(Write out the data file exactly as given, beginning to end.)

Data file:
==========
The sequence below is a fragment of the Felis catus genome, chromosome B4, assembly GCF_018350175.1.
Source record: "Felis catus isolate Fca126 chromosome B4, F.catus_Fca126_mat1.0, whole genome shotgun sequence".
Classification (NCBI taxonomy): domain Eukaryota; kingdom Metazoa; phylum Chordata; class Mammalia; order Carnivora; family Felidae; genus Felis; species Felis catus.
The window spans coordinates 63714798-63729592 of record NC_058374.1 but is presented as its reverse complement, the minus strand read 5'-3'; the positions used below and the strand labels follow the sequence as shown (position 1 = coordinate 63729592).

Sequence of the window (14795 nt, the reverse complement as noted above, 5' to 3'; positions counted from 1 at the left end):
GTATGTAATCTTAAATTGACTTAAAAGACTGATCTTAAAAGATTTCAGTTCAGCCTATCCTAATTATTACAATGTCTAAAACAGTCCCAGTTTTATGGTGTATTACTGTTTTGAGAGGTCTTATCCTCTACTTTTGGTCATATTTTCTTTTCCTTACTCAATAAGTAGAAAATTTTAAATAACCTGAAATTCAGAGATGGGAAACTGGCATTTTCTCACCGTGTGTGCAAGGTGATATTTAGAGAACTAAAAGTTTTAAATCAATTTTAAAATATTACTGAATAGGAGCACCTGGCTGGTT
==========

The sequence below is a fragment of the Felis catus genome, chromosome B4, assembly GCF_018350175.1.
Source record: "Felis catus isolate Fca126 chromosome B4, F.catus_Fca126_mat1.0, whole genome shotgun sequence".
Classification (NCBI taxonomy): domain Eukaryota; kingdom Metazoa; phylum Chordata; class Mammalia; order Carnivora; family Felidae; genus Felis; species Felis catus.
The window spans coordinates 63714798-63729592 of record NC_058374.1 but is presented as its reverse complement, the minus strand read 5'-3'; the positions used below and the strand labels follow the sequence as shown (position 1 = coordinate 63729592).

Sequence of the window (14795 nt, the reverse complement as noted above, 5' to 3'; positions counted from 1 at the left end):
GTATGTAATCTTAAATTGACTTAAAAGACTGATCTTAAAAGATTTCAGTTCAGCCTATCCTAATTATTACAATGTCTAAAACAGTCCCAGTTTTATGGTGTATTACTGTTTTGAGAGGTCTTATCCTCTACTTTTGGTCATATTTTCTTTTCCTTACTCAATAAGTAGAAAATTTTAAATAACCTGAAATTCAGAGATGGGAAACTGGCATTTTCTCACCGTGTGTGCAAGGTGATATTTAGAGAACTAAAAGTTTTAAATCAATTTTAAAATATTACTGAATAGGAGCACCTGGCTGGTT